Professor Stuart Elborn, Director of Queen’s University Belfast’s Centre for Infection and Immunity, led the original trial for the drug. Commenting on the Minister’s announcement today, he said: “We led an international team on this study which involved colleagues at Queen’s, the University of Ulster, the Belfast Health and Social Care Trust and researchers in Europe, USA and Australia, but what the success of this study also illustrates are the benefits that come from collaborative work here in Northern Ireland and the impact of Queen’s research.
“Not only will this breakthrough help patients in Ireland and the UK but it has the potential to change the lives for those with Cystic Fibrosis around the world.”
Medical Research at Queens : Discovery to Recovery : Local Talent, Global Impact
An event was held recently at QUB on 30th January 2013 which comprised of short presentations by four leading medical researchers to impart first-hand knowledge of their ground-breaking work and its impact on patient outcomes locally and globally.
One of the researchers was Professor Danny McAuley who is a Consultant and Professor in Intensive Care Medicine in the Royal Victoria Hospital and the Centre for Infection & Immunity at Queen's University Belfast. He is Director of the Wellcome Trust Wolfson NI Clinical Research Facility and the NI Clinical Trials Unit. He is Co-Director of Research for the UK Intensive Care Society and Chair of the Irish Critical Care Trials Group. His major research area is acute lung injury (ALI).
Congratulations to Professor Stuart Elborn, Director of the Centre for Infection and Immunity, who has been awarded the CBE for services to Healthcare in Northern Ireland.
More information is available at the Cystic Fibrosis Trust press release http://www.cftrust.org.uk/pressoffice/news/elborn_cbe
I+I TRG Young Scientist Symposium 2013
Young researchers throughout Northern Ireland will be coming together on the 22nd February to present their work in the area of infection and immunity. This event has been organised by students and postdocs and aims to encourage collaboration between different institutes.
This one day symposium will include delegate talks and a poster session. There will also be a careers session with invited speakers and a keynote lecture from Prof. Paul Moynagh (NUI, Maynooth).
Abstract deadline for this event has been extended to February 8th2013. If you are interested in attending this event please follow link.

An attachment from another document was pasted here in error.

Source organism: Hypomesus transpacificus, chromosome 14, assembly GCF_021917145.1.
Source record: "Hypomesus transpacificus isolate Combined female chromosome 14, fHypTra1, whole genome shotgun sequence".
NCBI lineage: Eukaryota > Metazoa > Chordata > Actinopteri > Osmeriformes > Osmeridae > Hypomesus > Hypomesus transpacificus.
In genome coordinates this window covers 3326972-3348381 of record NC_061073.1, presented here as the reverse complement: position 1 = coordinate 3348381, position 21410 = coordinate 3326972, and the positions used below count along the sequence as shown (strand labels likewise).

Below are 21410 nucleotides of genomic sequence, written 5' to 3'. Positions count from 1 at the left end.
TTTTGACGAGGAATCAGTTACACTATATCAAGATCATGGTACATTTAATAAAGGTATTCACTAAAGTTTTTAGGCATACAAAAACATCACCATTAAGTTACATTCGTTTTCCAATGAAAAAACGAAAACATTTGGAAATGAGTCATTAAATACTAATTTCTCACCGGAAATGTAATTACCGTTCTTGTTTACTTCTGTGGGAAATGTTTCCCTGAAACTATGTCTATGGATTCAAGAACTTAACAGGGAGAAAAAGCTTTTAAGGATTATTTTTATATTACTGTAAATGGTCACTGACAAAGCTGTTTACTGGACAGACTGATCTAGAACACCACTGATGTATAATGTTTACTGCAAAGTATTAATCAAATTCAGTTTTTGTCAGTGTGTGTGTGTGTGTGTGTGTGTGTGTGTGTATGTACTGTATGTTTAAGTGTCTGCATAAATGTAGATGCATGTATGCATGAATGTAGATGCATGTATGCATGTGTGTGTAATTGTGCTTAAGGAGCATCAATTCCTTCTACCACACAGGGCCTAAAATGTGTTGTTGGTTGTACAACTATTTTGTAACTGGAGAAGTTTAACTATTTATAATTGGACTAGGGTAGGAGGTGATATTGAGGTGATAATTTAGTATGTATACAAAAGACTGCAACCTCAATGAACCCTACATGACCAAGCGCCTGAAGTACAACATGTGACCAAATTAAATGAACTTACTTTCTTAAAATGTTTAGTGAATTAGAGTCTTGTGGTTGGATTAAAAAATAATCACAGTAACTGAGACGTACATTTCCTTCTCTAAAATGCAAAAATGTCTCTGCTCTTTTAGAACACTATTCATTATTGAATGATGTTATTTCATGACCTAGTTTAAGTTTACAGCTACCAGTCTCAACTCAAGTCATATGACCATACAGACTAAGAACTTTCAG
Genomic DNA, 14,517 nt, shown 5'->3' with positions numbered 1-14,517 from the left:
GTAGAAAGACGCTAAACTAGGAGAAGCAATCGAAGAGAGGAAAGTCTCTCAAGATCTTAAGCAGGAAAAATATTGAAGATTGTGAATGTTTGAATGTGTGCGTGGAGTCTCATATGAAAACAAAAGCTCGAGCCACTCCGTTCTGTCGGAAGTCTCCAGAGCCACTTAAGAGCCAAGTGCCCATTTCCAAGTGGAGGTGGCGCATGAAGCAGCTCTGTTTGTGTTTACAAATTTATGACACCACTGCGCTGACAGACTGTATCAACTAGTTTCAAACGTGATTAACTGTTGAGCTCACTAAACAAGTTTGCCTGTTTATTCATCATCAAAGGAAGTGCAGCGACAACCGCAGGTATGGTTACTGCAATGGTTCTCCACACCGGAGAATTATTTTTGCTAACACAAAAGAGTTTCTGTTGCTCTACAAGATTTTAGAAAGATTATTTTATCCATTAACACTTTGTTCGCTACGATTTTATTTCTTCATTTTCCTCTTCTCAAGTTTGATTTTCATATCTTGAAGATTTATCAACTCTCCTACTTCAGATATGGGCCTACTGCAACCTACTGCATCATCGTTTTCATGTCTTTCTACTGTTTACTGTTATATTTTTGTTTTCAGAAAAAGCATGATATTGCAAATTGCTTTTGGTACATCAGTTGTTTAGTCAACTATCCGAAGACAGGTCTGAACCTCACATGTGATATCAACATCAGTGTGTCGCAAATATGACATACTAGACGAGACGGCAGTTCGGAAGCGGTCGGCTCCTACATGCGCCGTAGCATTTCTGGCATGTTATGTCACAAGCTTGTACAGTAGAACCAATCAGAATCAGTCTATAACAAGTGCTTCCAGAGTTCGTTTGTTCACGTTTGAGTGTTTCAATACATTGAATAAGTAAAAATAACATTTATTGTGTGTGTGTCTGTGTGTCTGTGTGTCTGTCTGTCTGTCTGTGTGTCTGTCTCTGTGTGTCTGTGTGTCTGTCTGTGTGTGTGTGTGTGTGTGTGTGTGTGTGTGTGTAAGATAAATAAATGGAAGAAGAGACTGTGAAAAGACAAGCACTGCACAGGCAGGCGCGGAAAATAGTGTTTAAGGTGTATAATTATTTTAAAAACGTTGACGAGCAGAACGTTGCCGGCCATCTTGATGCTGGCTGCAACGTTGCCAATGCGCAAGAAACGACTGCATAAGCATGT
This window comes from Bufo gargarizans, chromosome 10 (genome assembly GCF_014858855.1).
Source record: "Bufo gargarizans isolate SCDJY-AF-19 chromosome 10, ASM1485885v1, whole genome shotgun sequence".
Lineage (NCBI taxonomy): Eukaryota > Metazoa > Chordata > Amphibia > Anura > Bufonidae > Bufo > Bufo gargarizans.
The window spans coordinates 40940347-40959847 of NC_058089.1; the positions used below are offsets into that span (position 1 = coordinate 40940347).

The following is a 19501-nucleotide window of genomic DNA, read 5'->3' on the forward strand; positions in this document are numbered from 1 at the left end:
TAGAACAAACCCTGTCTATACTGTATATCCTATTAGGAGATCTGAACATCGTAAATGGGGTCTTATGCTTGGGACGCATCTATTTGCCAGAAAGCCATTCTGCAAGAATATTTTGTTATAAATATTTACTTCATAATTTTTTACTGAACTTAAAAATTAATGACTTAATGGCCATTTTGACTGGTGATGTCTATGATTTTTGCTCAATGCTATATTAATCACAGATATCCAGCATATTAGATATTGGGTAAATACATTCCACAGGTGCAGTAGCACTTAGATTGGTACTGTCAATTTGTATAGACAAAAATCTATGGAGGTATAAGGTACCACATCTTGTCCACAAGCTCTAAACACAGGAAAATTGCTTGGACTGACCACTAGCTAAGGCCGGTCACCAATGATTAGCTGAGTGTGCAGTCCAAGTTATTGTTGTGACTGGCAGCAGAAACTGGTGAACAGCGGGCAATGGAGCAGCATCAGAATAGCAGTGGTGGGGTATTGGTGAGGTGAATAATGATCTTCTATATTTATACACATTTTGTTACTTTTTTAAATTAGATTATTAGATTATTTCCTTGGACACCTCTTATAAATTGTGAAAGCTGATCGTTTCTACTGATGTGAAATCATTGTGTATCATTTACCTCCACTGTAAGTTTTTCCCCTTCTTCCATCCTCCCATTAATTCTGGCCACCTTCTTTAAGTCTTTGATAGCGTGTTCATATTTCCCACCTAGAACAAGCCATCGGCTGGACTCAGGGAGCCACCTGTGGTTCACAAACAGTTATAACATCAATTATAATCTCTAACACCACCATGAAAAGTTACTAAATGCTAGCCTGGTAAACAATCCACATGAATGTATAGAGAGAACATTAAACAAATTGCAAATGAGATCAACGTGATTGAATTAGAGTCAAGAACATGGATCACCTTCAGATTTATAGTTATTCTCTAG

Scientists at Queen’s University Belfast are aiming to help counteract the threat of bioterrorism by undertaking new research to develop a vaccine against anthrax.
Dr Rebecca Ingram from the School of Medicine, Dentistry and Biomedical Sciences at Queen’s is working with scientists from Cardiff University, the Republic of Georgia, Turkey and the USA in a €255,000 NATO funded project to tackle the potential misuse of anthrax. The research project is expected to take three years to complete.
Dr Ingram is based in Queen’s Centre for Infection and Immunity which, last year, developed the first ever drug to treat the ‘Celtic Gene’ in Cystic Fibrosis sufferers. Speaking about the research, she said: “Currently the majority of the world’s population is susceptible to infection with Bacillus anthracis the bacterium which causes anthrax. The US postal attacks in 2001 highlighted the vulnerability of civilian populations and brought home the need to develop effective, rapid, robust medical countermeasures to combat the threat posed by terrorist use of this organism.
“We at Queen’s will be working with lead investigator Professor Les Baillie from Cardiff University and colleagues in the US, Turkey and Georgia to develop effective vaccines to tackle the problem.
“Within the study we will be testing the antibodies and immune cells from the blood of people who have been exposed to anthrax. Either people known to have been previously infected who live in endemic regions of Turkey and Georgia, or people who have been vaccinated with the licensed UK, US or Georgian vaccines. This research will allow identification of key protective targets for the immune system on the bacteria helping to underpin the development of future vaccines capable of conferring broad-spectrum, rapid, robust protection following minimal dosing.”